The Ebola outbreak in Democratic Republic of Congo, now in its seventh month, has spread to another health zone, making it 19 locations in all with this new case reported in Bunia in the conflict-prone Ituri province.
“The case of Bunia is the 6-month-old baby of a woman from Katwa who fled to Bunia and whose dead body was intercepted in Komanda,” said the country’s Ministry of Health. The baby was transferred to the care center in Komanda, an Ituri town where there have been 33 cases and 17 confirmed fatalities.
The baby adds to a total now at 829, according to Thursday’s report from the ministry. The new total includes 768 confirmed cases and 61 probable. Another 201 suspected cases are under investigation in what is now the second-largest Ebola outbreak in global history, after the 2014 West African outbreak. The death toll stands at 521.
Also added to the expanding community list is Alimbongo in North Kivu, with one suspected case but none confirmed. That makes for 22 monitored health zones in the eastern Congolese provinces that border South Sudan and Uganda. They include what are now 207 confirmed cases, 117 of them fatal, in Katwa, with 24 more suspected cases under investigation. Katwa remains a hotspot with the most fatalities behind Beni, which has stabilized in recent weeks at 138 confirmed deaths and nine more suspected.
The new case – one that originates in Katwa, tracks to Bunia and ends up in Komanda – underscores the difficulty of tracking Ebola exposures and containing its spread in the hazardous region. Katwa and Butembo reported 72 percent of the cases in the past three weeks, according to Tuesday’s update from the World Health Organization, with smaller clusters continuing to occur across a geographically dispersed area.
More than 79,000 people have received the approved rVSV-ZEBOV experimental vaccine, with roughly 20,000 each in Beni and Katwa. At least 68 health workers have contracted the virus, including new cases in Katwa, according to the most recent WHO update. At least 21 health workers have died.
Treating the Ebola outbreak patients
Katwa and Butembo also are communities where Doctors Without Borders is (MSF) conducting clinical trials of four potential new treatments for the disease. “The trial, being run in collaboration with the Ministry of Health, originally began in November 2018 in another treatment center in the region, and MSF facilities are now able to contribute to providing valuable information on these developmental drugs,” the global health NGO announced this week.
The treatments for the clinical trial are the drugs remdesivir, mAb114, REGN-EB3 and ZMapp. They have been offered to patients since the beginning of the current Ebola outbreak under Monitored Emergency Use of Unregistered and Investigational Interventions (MEURI) protocols, MSF said.
That’s a special framework developed by WHO for situations when no proven treatment exists for people suffering during a high-mortality disease outbreak like the Ebola virus. Drugs that have shown promise, but without the rigorous clinical trials, can be used provided that health workers do so in a carefully monitored way –minimizing the risks, and communicating them to patients and policymakers.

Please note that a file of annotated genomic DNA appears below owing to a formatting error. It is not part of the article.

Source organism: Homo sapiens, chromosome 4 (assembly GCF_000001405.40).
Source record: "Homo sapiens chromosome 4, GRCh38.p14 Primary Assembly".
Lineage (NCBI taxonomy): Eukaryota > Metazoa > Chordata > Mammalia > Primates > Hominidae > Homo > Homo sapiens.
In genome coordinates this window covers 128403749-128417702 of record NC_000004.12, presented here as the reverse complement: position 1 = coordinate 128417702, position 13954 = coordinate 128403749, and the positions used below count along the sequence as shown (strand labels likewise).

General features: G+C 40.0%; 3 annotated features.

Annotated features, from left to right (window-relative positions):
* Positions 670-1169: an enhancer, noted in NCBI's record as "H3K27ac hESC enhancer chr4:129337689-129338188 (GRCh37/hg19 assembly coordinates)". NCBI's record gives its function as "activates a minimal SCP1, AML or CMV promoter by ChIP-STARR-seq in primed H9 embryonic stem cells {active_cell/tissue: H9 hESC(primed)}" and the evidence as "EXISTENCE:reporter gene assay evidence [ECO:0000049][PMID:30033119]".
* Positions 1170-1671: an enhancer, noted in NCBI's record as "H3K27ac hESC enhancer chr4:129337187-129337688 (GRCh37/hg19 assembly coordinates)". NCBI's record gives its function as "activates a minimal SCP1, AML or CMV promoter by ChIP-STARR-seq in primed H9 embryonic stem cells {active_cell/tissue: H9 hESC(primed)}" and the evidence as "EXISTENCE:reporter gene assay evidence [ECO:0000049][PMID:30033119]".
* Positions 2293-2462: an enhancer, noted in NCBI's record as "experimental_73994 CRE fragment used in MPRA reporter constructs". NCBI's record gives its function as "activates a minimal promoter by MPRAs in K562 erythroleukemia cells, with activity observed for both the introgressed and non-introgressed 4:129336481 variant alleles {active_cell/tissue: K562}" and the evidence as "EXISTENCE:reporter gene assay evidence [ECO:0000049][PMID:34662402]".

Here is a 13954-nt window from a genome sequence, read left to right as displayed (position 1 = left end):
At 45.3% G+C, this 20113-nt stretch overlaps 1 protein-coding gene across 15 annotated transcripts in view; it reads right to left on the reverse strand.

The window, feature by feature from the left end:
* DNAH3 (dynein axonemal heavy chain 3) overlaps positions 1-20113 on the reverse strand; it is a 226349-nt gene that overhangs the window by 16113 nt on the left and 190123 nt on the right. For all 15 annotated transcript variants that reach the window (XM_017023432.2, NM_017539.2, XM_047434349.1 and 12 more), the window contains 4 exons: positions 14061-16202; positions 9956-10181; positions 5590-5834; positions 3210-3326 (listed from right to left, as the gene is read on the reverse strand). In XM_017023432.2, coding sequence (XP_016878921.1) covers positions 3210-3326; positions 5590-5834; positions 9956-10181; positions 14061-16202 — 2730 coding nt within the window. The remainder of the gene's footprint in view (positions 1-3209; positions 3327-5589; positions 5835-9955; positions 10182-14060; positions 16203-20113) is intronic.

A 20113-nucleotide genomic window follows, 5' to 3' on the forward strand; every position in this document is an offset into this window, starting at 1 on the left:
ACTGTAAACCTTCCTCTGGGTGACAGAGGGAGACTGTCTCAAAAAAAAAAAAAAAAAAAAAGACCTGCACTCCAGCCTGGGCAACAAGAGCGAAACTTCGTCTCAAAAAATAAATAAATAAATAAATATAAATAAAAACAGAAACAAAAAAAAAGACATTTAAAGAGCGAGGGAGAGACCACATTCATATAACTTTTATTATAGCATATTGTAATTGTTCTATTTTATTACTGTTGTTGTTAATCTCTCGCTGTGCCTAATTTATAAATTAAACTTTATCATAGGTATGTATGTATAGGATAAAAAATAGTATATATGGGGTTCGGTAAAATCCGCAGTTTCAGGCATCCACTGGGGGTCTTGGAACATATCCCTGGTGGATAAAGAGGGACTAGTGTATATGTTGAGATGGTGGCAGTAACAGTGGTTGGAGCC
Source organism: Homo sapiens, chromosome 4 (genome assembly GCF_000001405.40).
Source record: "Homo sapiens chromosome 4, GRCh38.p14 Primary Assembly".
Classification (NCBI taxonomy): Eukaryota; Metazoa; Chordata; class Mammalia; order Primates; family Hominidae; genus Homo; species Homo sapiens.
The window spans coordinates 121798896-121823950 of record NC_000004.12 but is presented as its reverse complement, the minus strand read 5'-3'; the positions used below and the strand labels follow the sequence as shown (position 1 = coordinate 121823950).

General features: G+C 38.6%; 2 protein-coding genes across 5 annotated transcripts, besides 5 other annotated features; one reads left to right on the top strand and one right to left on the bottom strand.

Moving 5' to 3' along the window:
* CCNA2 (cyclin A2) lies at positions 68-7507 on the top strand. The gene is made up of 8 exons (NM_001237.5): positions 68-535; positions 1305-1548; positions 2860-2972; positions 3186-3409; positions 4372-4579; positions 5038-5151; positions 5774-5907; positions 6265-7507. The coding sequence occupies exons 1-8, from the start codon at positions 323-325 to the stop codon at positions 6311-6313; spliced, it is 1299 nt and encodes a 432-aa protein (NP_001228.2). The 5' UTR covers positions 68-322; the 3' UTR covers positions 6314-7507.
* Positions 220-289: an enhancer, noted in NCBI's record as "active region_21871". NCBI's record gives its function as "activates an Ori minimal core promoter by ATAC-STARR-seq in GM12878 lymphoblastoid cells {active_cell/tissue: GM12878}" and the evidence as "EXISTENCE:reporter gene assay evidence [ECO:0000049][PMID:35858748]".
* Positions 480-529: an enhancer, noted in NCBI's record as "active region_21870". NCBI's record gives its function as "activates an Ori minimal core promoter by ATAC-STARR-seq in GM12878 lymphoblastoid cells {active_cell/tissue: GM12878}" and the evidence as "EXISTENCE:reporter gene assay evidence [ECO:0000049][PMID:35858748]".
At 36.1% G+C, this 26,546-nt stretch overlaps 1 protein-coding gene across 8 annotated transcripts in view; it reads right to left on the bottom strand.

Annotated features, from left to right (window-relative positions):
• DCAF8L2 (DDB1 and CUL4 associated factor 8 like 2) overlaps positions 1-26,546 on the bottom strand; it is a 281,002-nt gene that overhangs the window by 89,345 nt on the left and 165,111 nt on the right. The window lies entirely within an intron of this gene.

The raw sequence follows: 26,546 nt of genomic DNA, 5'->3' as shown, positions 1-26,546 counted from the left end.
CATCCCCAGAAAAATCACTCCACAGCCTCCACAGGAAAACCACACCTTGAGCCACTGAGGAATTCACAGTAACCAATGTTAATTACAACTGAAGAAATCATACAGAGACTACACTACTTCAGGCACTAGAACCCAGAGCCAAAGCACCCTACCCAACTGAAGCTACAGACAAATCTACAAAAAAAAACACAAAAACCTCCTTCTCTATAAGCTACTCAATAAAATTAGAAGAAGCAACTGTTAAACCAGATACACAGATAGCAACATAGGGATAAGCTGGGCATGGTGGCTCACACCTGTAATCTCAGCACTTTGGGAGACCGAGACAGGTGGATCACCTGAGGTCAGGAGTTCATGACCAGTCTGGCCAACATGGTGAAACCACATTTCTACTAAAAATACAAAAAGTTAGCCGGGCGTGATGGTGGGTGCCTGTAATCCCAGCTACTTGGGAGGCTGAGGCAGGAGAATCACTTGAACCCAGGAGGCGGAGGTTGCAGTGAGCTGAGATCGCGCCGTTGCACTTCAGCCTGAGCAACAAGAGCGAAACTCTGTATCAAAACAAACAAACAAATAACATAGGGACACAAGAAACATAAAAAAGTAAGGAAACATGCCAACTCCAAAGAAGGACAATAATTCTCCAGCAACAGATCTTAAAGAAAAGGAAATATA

Yet newer cases in Kyondo have pushed east into the Virunga National Park, where nine fatilities are confirmed, while cases in Kayina showed a pattern of Ebola infections mapping toward the south. Though the five confirmed cases at Kayina have held steady, it still raises concerns about a relentless Ebola spread.
The city of Goma near the Rwandan border remains under surveillance with eight suspected cases but none confirmed. Health officials ramped up preparation efforts ahead of any Ebola cases in Goma because it is a travel and trade hub that opens the door to a more worrisome regional and international spread. Rwanda is next to begin vaccination of its health workers, following South Sudan and Uganda.
On Thursday, officials gathered in the border crossing city of Gatumba where about 5,000 people pass daily between the DR Congo and Burundi to demonstrate Ebola screening readiness. Other countries involved in regional cooperation include Central African Republic, Tanzania and Congo Brazzaville.
Community, conflict and continued challenges
On Wednesday, Congolese health minister Dr. Oly Ilunga introduced the next phase of the Ebola response plan during a presentation in Kinshasa. It highlighted the response in the existing hotspots, but also high-risk areas where it’s difficult for health worker teams to gain access because of terrain and infrastructure, ongoing conflict risks, community mistrust, resource challenges or combinations of them all. Recent incidents include an attack on health workers in Muchanga, in the Katwa zone, and the destruction of property in a triage area at Mabuku, in the Kalunguta health zone.
That community mistrust broadened this week to include the concerns of women who say they face sexual abuse and exploitation in exchange for receiving vaccines or, in some cases, employment with the health response teams. The allegations, reported by The Guardian and other media outlets, surfaced during a research presentation in Beni where NGOs described their findings.
The Congolese health ministry responded by acknowledging that some women and girls participating in International Rescue Committee (IRC) focus groups described those concerns, but no known specific cases of abuse exist. The IRC also described increasing pressure on women, whose home and caregiving responsibilities leave them open to accusations that they did not do enough to prevent Ebola in the family or community.
Image: WHO Africa file